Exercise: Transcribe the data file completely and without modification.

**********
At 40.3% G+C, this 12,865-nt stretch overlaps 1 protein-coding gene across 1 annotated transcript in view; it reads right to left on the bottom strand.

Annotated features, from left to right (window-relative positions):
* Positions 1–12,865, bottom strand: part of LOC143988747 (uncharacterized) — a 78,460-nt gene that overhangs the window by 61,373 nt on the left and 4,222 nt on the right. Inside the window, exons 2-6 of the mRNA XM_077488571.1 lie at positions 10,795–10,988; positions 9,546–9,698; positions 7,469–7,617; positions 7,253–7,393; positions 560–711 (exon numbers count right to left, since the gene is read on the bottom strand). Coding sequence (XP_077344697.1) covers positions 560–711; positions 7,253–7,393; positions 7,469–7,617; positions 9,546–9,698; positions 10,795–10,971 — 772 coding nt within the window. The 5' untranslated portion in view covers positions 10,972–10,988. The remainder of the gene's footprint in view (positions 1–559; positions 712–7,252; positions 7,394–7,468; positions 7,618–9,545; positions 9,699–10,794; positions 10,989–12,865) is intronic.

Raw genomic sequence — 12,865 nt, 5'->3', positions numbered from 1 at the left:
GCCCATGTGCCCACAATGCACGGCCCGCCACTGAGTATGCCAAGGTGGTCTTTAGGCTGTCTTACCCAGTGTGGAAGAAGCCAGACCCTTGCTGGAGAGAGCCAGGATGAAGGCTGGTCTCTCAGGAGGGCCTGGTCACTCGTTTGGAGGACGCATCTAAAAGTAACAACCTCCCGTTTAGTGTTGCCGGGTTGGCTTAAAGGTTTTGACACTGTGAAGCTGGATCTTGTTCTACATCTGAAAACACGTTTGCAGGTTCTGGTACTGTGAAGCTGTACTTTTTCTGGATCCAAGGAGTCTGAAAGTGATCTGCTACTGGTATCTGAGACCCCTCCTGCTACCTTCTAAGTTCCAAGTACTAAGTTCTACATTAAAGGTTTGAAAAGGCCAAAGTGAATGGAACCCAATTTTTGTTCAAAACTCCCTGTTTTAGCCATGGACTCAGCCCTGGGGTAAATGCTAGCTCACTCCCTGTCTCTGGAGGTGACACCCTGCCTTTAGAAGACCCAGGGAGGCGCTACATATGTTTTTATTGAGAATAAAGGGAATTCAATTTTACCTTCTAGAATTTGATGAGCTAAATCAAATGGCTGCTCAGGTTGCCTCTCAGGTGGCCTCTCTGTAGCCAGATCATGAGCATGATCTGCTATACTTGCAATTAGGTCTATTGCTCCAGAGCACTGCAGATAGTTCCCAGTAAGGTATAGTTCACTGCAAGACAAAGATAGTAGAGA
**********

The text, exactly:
At 40.3% G+C, this 12,865-nt stretch overlaps 1 protein-coding gene across 1 annotated transcript in view; it reads right to left on the bottom strand.

Annotated features, from left to right (window-relative positions):
* Positions 1–12,865, bottom strand: part of LOC143988747 (uncharacterized) — a 78,460-nt gene that overhangs the window by 61,373 nt on the left and 4,222 nt on the right. Inside the window, exons 2-6 of the mRNA XM_077488571.1 lie at positions 10,795–10,988; positions 9,546–9,698; positions 7,469–7,617; positions 7,253–7,393; positions 560–711 (exon numbers count right to left, since the gene is read on the bottom strand). Coding sequence (XP_077344697.1) covers positions 560–711; positions 7,253–7,393; positions 7,469–7,617; positions 9,546–9,698; positions 10,795–10,971 — 772 coding nt within the window. The 5' untranslated portion in view covers positions 10,972–10,988. The remainder of the gene's footprint in view (positions 1–559; positions 712–7,252; positions 7,394–7,468; positions 7,618–9,545; positions 9,699–10,794; positions 10,989–12,865) is intronic.

Raw genomic sequence — 12,865 nt, 5'->3', positions numbered from 1 at the left:
GCCCATGTGCCCACAATGCACGGCCCGCCACTGAGTATGCCAAGGTGGTCTTTAGGCTGTCTTACCCAGTGTGGAAGAAGCCAGACCCTTGCTGGAGAGAGCCAGGATGAAGGCTGGTCTCTCAGGAGGGCCTGGTCACTCGTTTGGAGGACGCATCTAAAAGTAACAACCTCCCGTTTAGTGTTGCCGGGTTGGCTTAAAGGTTTTGACACTGTGAAGCTGGATCTTGTTCTACATCTGAAAACACGTTTGCAGGTTCTGGTACTGTGAAGCTGTACTTTTTCTGGATCCAAGGAGTCTGAAAGTGATCTGCTACTGGTATCTGAGACCCCTCCTGCTACCTTCTAAGTTCCAAGTACTAAGTTCTACATTAAAGGTTTGAAAAGGCCAAAGTGAATGGAACCCAATTTTTGTTCAAAACTCCCTGTTTTAGCCATGGACTCAGCCCTGGGGTAAATGCTAGCTCACTCCCTGTCTCTGGAGGTGACACCCTGCCTTTAGAAGACCCAGGGAGGCGCTACATATGTTTTTATTGAGAATAAAGGGAATTCAATTTTACCTTCTAGAATTTGATGAGCTAAATCAAATGGCTGCTCAGGTTGCCTCTCAGGTGGCCTCTCTGTAGCCAGATCATGAGCATGATCTGCTATACTTGCAATTAGGTCTATTGCTCCAGAGCACTGCAGATAGTTCCCAGTAAGGTATAGTTCACTGCAAGACAAAGATAGTAGAGA